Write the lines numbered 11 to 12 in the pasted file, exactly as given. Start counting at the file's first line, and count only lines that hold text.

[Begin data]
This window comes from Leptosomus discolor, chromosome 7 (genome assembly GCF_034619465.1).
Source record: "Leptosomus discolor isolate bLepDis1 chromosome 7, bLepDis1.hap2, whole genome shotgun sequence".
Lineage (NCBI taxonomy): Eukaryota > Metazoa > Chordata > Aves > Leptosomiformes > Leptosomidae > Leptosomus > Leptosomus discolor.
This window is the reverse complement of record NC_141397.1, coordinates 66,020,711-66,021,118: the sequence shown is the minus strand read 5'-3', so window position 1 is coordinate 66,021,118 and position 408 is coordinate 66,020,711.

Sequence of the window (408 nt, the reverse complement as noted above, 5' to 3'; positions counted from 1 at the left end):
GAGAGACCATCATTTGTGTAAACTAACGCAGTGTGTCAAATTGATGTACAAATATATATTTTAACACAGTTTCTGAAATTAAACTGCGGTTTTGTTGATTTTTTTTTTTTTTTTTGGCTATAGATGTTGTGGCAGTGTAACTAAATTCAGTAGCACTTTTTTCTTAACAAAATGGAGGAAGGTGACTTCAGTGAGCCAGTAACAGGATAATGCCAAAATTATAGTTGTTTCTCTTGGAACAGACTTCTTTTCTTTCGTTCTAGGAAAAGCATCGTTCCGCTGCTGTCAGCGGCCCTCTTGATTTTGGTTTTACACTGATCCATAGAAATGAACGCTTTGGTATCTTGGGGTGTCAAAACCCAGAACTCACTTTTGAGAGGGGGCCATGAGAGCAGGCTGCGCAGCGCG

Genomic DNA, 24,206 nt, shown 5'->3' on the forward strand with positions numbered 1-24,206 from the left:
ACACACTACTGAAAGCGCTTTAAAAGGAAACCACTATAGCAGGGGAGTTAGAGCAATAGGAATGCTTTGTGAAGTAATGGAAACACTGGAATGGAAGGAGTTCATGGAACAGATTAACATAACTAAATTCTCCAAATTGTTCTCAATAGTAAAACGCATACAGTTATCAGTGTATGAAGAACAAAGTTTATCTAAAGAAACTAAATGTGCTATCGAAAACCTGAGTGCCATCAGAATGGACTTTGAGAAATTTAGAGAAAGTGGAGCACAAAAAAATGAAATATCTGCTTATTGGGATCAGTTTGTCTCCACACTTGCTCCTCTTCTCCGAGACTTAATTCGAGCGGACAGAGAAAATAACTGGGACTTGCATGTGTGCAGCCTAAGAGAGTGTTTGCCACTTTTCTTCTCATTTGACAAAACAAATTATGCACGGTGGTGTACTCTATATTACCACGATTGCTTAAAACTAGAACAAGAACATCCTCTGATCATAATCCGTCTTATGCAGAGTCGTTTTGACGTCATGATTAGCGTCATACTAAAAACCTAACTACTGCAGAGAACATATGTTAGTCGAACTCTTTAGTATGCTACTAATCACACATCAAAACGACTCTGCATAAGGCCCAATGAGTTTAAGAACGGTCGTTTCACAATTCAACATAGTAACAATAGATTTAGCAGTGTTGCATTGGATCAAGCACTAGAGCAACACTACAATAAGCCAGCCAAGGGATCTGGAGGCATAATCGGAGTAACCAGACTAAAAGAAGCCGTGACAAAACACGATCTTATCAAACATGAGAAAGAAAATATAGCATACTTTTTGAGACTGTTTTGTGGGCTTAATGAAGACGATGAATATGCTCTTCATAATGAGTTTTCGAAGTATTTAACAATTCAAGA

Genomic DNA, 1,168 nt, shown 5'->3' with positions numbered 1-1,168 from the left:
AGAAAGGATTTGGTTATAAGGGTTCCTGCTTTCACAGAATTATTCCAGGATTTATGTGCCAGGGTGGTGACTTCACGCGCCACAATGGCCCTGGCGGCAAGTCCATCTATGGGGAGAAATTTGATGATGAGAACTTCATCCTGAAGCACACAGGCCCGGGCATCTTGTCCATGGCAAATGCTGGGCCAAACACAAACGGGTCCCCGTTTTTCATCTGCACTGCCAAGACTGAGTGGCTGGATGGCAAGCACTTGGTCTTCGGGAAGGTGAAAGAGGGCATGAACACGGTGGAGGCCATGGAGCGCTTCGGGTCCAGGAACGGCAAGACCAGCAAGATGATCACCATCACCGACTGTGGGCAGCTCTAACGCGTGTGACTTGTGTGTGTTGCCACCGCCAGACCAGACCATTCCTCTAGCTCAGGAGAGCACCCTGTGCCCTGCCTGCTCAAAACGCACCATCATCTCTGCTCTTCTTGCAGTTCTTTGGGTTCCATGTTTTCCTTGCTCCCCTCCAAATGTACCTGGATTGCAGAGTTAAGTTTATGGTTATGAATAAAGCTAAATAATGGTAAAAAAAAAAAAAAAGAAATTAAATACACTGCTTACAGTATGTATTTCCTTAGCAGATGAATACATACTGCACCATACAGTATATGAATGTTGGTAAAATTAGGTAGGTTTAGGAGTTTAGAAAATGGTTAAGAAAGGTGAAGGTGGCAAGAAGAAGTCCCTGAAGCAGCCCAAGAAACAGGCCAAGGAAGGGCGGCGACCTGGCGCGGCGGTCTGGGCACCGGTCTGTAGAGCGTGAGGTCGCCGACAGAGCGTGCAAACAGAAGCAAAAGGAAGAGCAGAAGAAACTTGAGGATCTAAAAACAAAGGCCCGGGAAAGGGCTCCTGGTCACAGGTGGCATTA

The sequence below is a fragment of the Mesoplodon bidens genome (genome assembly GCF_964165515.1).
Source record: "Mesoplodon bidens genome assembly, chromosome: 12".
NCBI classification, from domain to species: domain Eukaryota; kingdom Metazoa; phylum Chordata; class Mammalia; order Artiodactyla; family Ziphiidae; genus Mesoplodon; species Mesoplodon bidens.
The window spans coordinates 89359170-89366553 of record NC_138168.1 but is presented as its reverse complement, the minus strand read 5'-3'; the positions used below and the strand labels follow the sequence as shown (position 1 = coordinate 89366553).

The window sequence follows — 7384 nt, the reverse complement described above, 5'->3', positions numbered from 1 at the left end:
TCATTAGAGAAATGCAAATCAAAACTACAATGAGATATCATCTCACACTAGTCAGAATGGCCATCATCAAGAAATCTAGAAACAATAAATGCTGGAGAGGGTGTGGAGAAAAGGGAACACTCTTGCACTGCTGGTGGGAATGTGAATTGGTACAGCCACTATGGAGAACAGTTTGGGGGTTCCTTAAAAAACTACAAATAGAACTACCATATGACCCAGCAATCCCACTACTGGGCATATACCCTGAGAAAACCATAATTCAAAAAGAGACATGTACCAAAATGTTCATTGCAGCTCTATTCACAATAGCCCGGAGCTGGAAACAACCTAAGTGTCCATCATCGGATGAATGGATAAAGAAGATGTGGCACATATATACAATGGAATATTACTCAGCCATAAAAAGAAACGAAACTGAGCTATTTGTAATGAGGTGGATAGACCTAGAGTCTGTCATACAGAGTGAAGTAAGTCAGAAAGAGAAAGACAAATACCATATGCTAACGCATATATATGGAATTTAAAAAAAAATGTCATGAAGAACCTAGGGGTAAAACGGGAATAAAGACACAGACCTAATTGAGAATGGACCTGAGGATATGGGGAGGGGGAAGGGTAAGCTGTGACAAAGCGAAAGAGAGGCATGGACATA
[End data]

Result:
The sequence below is a fragment of the Mesoplodon bidens genome (genome assembly GCF_964165515.1).
Source record: "Mesoplodon bidens genome assembly, chromosome: 12".